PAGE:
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Add Nutrients (optional but recommended!)

I suggest you also add minerals and slow release organic fertilisers. You can blend these additional ‘ingredients’ into the mix all at ONCE. Then all you have to do is plant and water! The plants have everything they need to start growing.

 

CLICK BELOW for potting mix resources

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Want to Supercharge your Potting Mix?

Now you understand the basics. However, if you want to get the maximum out of your homemade potting mix, there’s so much more you can do. You will need to add other specific ingredients. These can help your plants take up nutrients faster, detoxify and insulate your soil against temperature extremes and help your potting soil mix last much longer.

After years of research, making tonnes of potting mix and testing to achieve the best results, I’ve created a one-of-a-kind ‘How to Make Potting Mix at Home Guide.‘ This guide also reveals what you need to add to adjust the pH level of your soil mix. CLICK HERE TO LEARN MORE.

How to Make Potting Mix at Home Guide - increase your yields and grow healthy plants

This Potting Mix Guide provides you with many variations and options to make your own high quality potting mix, with no nasty chemical additives – and NO pine bark. It lists specific ingredients, their unique benefits and quantities and how to use them.

In this laminated double-sided Guide, I also reveal my five tried and tested organic seed raising mix recipes so you can boost your seed germination success.

CHECK IT OUT HERE and how it can help you. Hey, and if you’ve benefited by reading my article, I’d really appreciate you supporting my site. Thanks!

My Potting Mix Recipe Tips

  • If you want fast results, soak your coir peat block in hot water to speed up hydration.
  • Once you have potted up your plants, avoid letting the mix dry out. Coir peat holds moisture well, but if it really dries out over time, it can take time to re-wet thoroughly. Mulch really well.
  • Compost breaks down as the nutrients are used up by the plants. So the volume of mix in your pot will gradually drop. You will need to top up with additional fresh potting mix around your plants over time.
  • Some potting mix recipes suggest using perlite instead of vermiculite. However, I prefer not to use this due to the risk of Silicosis. Overexposure to dust containing microscopic silica can cause scar tissue to form in the lungs, reducing the ability to extract oxygen from the air. It’s wise to always use a protective particulate face mask when using organic materials.
  • When buying a commercial potting mix, look for the Australian Standards Mark (AS 3743) on the packaging. A black tick indicates a basic potting mix and a red tick has added fertiliser which means it will feed your plant for a period of weeks. If I buy a bag of commercial potting mix, I choose Searles. Alternatively, look for an equivalent quality guarantee in other countries.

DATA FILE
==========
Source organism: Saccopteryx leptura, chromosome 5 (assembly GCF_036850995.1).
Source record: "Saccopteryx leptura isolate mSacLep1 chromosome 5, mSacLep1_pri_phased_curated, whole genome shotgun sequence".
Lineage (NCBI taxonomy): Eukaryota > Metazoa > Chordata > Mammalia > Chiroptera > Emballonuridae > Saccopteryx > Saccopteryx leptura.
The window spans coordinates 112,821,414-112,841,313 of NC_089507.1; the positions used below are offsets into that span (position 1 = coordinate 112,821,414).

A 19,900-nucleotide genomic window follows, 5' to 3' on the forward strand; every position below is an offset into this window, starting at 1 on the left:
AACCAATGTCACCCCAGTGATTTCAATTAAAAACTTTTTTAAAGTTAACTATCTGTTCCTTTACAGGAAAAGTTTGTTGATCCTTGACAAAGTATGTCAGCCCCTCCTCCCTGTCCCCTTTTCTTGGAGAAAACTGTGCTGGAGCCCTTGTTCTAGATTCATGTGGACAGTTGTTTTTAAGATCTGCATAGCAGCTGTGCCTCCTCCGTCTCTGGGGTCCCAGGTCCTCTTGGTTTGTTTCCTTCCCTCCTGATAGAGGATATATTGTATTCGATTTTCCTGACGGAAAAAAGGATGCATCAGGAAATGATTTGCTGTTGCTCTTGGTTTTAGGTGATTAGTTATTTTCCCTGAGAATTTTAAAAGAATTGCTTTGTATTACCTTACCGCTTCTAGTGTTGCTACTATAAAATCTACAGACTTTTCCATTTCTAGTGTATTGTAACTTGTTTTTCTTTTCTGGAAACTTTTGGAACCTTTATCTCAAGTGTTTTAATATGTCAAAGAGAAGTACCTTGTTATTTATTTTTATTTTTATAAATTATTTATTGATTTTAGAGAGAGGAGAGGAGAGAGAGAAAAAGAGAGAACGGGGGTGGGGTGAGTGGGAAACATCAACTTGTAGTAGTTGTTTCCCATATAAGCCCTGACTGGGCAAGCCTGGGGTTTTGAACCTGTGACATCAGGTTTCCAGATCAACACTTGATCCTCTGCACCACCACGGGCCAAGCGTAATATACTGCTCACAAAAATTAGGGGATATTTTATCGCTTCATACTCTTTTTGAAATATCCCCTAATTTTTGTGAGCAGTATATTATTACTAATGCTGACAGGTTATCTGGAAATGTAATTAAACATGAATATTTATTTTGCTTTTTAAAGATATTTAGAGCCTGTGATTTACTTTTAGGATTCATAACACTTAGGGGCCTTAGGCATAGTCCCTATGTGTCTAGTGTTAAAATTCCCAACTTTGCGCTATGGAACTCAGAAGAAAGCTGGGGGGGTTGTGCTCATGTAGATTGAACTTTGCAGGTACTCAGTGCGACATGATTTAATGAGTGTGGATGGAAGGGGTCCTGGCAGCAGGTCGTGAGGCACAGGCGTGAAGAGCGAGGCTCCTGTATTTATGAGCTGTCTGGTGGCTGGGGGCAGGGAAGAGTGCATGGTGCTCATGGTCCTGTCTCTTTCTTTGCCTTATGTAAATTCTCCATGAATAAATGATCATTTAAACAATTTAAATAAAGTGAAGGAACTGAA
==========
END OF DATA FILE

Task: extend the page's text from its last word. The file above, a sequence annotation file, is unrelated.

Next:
So, that’s my take on potting mix! … What recipes do YOU use if you make your own potting mix? I’d love you to share your thoughts here.

Related Articles: Re-using Old Potting Mix | Frugal Gardening | Thrifty Recycling Tips for your garden.

 

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© Copyright Anne Gibson, The Micro Gardener 2016. https://themicrogardener.com. All rights reserved.

157 Comments

  1. aussiebushgirl March 3, 2017 at 9:30 am - Reply

    Hi Anne. I am hoping you’ll be able to give me a few tips on growing bougainvilleas in containers/hanging baskets here in S.E. Qld. I’ve seen a few YouTube vids that mention that bougs do not like wet feet! Looking at your mixture above, I’m worried that the combination of peat and ver could cause over-absorption in the bougs. Can you recommend any other substitutes for peat and vermiculite in a bougs mix? Looking forward to any feedback you can pass my way, with thanks. Cheers, Heather.

    • Anne Gibson March 3, 2017 at 9:42 am - Reply

      Hi Heather, you can reduce the quantity of coir peat and add more coarse sand for additional drainage properties for bougs. Vermiculite holds moisture and nutrients but also provides great drainage. It’s used in professional mixes for propagation for this reason. I believe it’s an excellent ingredient for a boug mix. My How to Make Potting Mix at Home Guide provides a unique chart with many additional ingredients, showing the roles they play so you can mix and match to the properties you want in your mixes. It allows you to make a huge number of different potting mixes. The Guide also has specific ingredients not listed in the free recipe that enhance the longevity of the mix and many other beneficial characteristics. Hope this helps and have fun planting. Cheers Anne